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Re: 166: To Retake or Not to Retake
« Reply #7 on: February 07, 2009, 09:59:15 AM »
The singular best decision I ever made in this whole process was to retake my 168. I knew I could have gotten into some great schools, but I also knew I would always be disappointed, since I had been testing in the 175+ range. I retook and got a 176, and have subsequently kicked this cycle's butt. Best decision EVER. No joke.

And don't think that you'd blow your chances at certain schools by retaking. My cycle (in terms of admittances and scholarship offers) has followed my highest LSAT, even with those schools who claim to average.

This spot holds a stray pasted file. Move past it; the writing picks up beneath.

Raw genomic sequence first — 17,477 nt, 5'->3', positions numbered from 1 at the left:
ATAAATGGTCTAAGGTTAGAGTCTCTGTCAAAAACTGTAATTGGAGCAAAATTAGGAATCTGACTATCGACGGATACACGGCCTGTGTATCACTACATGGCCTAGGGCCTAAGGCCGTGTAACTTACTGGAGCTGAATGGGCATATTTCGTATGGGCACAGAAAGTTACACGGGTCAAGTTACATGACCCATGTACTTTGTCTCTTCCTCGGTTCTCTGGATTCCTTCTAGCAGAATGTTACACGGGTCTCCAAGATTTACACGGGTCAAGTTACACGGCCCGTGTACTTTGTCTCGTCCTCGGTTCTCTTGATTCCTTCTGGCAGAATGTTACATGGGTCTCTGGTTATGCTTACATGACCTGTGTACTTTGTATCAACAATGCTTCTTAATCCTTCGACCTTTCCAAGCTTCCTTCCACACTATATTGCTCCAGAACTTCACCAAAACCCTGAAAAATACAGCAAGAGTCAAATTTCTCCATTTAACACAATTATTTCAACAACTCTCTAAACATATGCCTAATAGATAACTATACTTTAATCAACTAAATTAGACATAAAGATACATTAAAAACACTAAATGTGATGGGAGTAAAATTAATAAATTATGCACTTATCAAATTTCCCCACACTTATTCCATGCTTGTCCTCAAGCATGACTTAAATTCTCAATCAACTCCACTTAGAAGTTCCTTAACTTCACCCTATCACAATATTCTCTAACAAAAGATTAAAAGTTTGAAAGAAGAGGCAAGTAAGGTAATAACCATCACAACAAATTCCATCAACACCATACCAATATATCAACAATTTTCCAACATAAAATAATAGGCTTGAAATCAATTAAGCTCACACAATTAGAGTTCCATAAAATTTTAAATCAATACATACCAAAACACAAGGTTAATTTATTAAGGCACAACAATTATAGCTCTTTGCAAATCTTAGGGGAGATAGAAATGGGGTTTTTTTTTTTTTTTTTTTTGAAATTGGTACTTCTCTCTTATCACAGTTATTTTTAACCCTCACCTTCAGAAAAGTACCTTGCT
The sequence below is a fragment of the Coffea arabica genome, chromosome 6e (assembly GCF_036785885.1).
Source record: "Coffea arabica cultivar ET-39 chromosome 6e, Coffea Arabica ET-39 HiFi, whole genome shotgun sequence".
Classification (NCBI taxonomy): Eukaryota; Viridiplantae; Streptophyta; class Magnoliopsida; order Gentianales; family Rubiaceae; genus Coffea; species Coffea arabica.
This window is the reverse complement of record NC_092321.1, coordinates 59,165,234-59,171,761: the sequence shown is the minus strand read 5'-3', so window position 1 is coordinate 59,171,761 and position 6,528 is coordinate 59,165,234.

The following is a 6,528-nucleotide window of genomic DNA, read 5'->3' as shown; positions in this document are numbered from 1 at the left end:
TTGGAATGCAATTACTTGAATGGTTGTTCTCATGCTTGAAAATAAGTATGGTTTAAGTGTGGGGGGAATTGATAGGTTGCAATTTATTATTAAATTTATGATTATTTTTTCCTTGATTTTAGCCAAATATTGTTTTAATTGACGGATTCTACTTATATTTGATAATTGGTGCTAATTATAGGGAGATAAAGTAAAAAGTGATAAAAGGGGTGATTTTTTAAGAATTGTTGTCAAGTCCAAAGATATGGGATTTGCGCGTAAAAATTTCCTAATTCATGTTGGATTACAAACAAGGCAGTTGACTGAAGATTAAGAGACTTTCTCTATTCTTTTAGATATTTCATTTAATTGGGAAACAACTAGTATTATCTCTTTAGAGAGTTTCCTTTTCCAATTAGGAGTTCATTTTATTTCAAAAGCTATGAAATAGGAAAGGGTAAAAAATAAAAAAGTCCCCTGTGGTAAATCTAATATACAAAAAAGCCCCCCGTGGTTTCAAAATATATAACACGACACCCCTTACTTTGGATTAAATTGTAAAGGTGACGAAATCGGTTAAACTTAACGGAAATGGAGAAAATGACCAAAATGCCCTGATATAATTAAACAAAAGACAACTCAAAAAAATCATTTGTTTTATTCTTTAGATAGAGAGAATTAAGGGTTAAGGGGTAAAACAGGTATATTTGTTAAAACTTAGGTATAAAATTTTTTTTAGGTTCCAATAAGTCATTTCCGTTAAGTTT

BikePilot

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Re: 166: To Retake or Not to Retake
« Reply #8 on: February 07, 2009, 10:17:03 AM »
I'd re-take provided your practice tests leading up to the retake are significantly higher than your 166.

As for dream schools, I'd really re-think he GULC  thing - imho UVA would be a much better experience and it definitely has better job prospects.
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nealric

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Re: 166: To Retake or Not to Retake
« Reply #9 on: February 08, 2009, 06:47:55 PM »
Quote

As for dream schools, I'd really re-think he GULC  thing - imho UVA would be a much better experience and it definitely has better job prospects.
 

Maybe a bit, but pre-screened OCI is lame. Better experience is quite subjective. Of course I'm biased, but I think GULC's location makes the academic experience unique and superior in some aspects.

To the OP: I'm not sure why you think HLS is out. Bust out with a 170-range LSAT and there is no reason you don't have a shot at HLS (or YLS for that matter).